Before Bill worked as a DOM he was a church planter. He and his wife moved site unseen to South Dakota after being married to plant a church. In 10 years they planted a church in every community around them for 60 miles. Recently Bill Agee was appointed as the Church Planting Strategist for FBC Woodstock to begin a church planting school at FBCW. Consider attending the school if you are at all interested in church planting. It will be held September 20-22.
Listen to the interview and hear the story of one of our many Baptist associations that shifted their priorities and made a tremendous impact on a key city!
Bill Agee Interview
Some of the Questions Asked:
The game is changing, and at every level in the SBC we are going to need to adapt to keep up with the changes. We at Baptist 21 are grateful for local associations, state conventions, and our national entities, and we believe their brightest days could be in front of them if they rise to meet the challenges of change. Here is one example of an association where streamlining didn’t destroy mission work; it advanced it! This is one model of what a GCR could look like in a local association.
Further Resource: Baptist 21 highly recommends also listening to Mike Day’s address at the Baptist Identity II Conference at Union University in 2007. He talks about the role of the association and changes that are being made. The address is titled, “The Future of Baptist Associations and State Conventions.”
B21 is excited to have Jimmy Scroggins joining this year’s B21 Panel @ SBC2010 (REGISTER HERE). Jimmy Scroggins currently serves as the Senior Pastor of the Historic First Baptist Church of West Palm Beach, Florida. Under his leadership, FBCWPB has grown to become the 50th fastest-growing church in America and the Baptist Messenger has named him one of the Top-Ten “SBC Pastors to Watch in 2010.” He holds a bachelor’s degree from Jacksonville University (the Harvard of the South- as he would say), as well as an M.Div and a Ph.D from the Southern Baptist Theological Seminary in Louisville, KY. Prior to his call to West Palm Beach, Scroggins served as the Dean of Boyce College (the undergraduate school of SBTS) from 2004-2008 as well as Student Minister/Teaching Pastor at Highview Baptist Church in Louisville from 1997-2008. Prior to serving in these capacities, Jimmy also served in various ministry capacities at churches in both Kentucky and Indiana.
Jimmy’s call to ministry began with an opportunity to use his talent on the football field at one of our nation’s finest military academies- West Point. However, after a bout with cancer shortened his career in both football and the armed services, God began orchestrating circumstances in Jimmy’s life to reveal a firm call to Gospel ministry. Since that time, Jimmy’s coach/military instincts have never subsided and God has used them to create in Jimmy’s life a ministry that is marked first and foremost by its tremendous impact on the lives of young people, and particularly those of young men who are called to preach (including more than a couple B21 contributors). Under his leadership, young men have been called out and sent to preach the gospel in the Philippines, Mexico, Canada, Brazil, Morocco, Cambodia, and Vietnam, as well as in numerous major cities throughout the United States. The mentoring impact that Jimmy has had on hundreds of young ministers continues even to this day from his newest post in West Palm Beach.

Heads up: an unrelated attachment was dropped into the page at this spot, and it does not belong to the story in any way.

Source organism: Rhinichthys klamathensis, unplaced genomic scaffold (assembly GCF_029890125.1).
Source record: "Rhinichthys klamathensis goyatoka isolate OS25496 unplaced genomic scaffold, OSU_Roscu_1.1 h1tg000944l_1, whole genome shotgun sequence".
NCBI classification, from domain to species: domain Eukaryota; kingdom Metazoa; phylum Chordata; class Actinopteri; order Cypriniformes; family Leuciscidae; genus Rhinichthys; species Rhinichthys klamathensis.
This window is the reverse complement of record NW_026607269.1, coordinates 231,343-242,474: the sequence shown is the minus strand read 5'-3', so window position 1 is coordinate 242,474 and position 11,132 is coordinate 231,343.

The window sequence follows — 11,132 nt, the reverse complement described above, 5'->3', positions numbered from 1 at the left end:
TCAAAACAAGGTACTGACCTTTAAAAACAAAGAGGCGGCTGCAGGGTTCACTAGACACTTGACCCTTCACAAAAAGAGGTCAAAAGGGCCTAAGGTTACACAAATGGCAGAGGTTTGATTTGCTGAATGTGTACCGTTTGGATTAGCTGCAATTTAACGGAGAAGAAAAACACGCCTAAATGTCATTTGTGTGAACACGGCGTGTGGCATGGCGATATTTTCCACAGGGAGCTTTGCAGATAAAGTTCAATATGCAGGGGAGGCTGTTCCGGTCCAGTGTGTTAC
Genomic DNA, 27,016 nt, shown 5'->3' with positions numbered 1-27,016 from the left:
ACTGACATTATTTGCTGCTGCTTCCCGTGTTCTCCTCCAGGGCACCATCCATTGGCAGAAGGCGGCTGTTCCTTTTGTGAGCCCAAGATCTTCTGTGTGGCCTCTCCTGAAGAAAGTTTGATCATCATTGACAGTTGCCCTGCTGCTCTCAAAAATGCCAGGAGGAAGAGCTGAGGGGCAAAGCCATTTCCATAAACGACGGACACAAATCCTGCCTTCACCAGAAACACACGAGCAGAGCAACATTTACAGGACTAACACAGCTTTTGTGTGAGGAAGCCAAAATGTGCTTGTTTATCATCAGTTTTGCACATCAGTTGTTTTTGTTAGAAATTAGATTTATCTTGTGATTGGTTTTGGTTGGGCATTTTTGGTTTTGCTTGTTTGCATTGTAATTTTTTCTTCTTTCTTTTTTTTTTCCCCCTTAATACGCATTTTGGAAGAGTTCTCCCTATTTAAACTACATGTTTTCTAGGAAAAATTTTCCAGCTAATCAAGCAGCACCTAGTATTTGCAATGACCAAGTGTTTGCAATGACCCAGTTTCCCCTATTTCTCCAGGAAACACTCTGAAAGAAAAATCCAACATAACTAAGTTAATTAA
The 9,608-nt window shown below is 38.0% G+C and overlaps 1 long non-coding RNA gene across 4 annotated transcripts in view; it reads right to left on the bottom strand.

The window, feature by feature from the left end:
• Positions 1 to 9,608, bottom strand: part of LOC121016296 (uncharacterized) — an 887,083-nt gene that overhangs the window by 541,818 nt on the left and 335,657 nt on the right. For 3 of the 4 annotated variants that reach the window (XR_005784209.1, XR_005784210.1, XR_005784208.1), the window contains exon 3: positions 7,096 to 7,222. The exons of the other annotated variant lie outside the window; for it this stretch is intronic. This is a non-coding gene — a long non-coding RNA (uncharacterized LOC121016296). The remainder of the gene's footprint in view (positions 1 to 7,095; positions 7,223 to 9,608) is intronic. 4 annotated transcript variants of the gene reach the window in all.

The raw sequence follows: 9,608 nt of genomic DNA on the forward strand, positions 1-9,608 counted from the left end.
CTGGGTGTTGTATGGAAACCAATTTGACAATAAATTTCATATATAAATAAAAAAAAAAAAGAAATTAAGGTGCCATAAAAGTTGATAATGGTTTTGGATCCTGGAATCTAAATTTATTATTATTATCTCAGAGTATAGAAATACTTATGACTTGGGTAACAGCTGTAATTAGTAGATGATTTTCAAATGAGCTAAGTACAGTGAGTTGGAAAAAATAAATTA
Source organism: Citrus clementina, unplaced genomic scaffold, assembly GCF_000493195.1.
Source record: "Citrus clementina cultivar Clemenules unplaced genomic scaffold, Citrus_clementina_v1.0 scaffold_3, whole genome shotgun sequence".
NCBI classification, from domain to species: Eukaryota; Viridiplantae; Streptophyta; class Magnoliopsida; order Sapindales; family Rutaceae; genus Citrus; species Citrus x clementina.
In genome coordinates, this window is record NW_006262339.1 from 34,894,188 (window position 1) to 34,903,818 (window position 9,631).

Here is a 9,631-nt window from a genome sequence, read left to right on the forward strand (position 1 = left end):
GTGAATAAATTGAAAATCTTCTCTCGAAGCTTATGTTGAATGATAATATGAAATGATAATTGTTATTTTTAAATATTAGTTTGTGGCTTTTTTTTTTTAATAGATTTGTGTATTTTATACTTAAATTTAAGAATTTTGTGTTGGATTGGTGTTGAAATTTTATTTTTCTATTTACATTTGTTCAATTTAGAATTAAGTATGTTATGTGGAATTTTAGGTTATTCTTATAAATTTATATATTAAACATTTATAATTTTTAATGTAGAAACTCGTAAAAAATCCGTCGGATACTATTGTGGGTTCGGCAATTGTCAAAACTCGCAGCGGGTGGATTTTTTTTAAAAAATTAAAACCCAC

Jimmy is, without a doubt, one of the most dynamic and effective leaders in the SBC as well as one the B21 guy’s favorite Gospel communicators. In addition to his ministry responsibilities at the FBCWPB, Jimmy has served this past year as the First Vice President of the Southern Baptist Convention’s Pastor’s Conference. Jimmy has been married to Kristen for 16 years and they are the proud parents of 8 children (6 sons and 2 daughters). We are so glad to have Dr. Scroggins joining us on the panel for the B21@SBC event. He is both a voice you need to hear and an example you need to see.
B21 is excited to have Matt Chandler joining this year’s B21 SBC Lunch Panel (REGISTER HERE). After several years serving on a local church staff and as an itinerant preacher, Matt Chandler became the lead Pastor of First Baptist Church of Highland Village, TX now known as The Village Church in 2002. Since that time, Matt has led the congregation through uncompromised Gospel-centered preaching, and visionary leadership. The church has grown from 160 to over 6,000 people, and they now have three campuses. Matt is committed to planting churches, and is involved in planting around Dallas and across the world through The Village Church and other partnerships. He has become a leader in the evangelical world through his ministry at The Village Church, his leadership in the Acts 29 Church Planting Network, and through his preaching at multiple conferences.
Matt will bring a much-needed voice to the b21 panel at this year’s SBC. His church does cooperate with the Southern Baptist Convention and he has expressed hopefulness about the future and the GCR, even saying that he would follow Danny Akin, “into the furnace” (check out his 20/20 talk at SEBTS). We are looking forward to the insights he will bring to the table about why he is a Southern Baptist and what he thinks the future of Southern Baptists ought to look like.